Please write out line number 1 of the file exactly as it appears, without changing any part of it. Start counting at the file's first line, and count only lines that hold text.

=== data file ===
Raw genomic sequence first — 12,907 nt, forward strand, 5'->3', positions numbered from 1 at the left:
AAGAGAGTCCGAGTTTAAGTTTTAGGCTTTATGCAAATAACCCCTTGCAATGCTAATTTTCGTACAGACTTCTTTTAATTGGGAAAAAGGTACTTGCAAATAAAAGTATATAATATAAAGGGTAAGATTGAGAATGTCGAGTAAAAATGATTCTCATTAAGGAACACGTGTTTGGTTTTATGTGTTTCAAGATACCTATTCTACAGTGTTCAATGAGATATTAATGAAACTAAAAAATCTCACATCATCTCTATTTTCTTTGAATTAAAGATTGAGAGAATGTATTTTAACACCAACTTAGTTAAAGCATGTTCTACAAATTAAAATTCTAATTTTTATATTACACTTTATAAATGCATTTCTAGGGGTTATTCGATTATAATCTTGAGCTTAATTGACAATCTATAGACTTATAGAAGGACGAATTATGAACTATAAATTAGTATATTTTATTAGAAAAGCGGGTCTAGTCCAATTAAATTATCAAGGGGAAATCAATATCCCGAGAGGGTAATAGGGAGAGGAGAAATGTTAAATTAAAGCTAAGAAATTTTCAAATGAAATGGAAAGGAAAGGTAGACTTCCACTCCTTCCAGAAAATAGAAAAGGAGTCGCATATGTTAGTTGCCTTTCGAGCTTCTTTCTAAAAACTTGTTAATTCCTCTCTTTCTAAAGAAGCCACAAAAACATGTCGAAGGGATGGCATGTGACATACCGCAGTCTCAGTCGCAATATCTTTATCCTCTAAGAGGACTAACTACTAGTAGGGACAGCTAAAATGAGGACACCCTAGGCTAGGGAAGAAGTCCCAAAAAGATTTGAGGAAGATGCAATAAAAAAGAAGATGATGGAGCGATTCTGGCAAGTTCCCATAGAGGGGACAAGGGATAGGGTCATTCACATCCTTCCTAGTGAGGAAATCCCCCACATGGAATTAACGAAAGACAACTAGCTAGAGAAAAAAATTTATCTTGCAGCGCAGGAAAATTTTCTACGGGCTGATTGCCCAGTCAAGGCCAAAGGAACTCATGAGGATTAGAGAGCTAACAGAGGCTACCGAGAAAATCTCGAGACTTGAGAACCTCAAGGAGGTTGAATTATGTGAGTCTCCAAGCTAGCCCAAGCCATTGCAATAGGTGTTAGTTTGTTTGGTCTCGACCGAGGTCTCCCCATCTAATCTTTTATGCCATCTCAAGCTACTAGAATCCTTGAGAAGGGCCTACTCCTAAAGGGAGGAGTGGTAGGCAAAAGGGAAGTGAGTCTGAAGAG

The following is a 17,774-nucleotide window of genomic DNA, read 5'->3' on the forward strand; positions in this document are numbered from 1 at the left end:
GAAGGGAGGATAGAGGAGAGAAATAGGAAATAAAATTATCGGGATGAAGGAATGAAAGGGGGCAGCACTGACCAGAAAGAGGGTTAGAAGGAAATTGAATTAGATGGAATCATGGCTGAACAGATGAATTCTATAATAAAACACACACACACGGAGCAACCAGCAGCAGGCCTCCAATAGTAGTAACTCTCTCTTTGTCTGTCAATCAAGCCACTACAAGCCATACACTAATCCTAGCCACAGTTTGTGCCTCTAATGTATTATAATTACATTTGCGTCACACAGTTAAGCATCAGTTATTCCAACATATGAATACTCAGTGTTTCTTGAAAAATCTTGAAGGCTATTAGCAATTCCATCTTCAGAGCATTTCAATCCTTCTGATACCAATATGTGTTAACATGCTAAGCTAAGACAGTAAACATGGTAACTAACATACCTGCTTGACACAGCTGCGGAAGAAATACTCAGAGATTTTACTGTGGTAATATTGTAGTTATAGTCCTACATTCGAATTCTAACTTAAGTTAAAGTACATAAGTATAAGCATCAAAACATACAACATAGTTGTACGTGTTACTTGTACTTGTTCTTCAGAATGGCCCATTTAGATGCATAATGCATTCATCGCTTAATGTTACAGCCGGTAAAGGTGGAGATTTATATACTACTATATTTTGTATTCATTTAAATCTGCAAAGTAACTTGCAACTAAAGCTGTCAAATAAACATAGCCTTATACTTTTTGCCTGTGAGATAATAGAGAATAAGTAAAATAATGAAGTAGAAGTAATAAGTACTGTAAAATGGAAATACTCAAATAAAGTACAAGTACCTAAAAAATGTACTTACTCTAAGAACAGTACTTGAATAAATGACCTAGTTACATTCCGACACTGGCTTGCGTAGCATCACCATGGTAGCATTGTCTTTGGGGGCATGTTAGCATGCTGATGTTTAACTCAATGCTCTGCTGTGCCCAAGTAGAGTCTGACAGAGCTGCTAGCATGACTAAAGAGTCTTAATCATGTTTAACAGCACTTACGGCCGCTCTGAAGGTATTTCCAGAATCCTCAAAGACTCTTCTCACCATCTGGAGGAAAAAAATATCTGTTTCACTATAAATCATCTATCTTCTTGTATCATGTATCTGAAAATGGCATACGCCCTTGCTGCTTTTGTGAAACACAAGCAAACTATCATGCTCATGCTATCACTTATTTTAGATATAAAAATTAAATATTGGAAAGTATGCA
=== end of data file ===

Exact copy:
Raw genomic sequence first — 12,907 nt, forward strand, 5'->3', positions numbered from 1 at the left: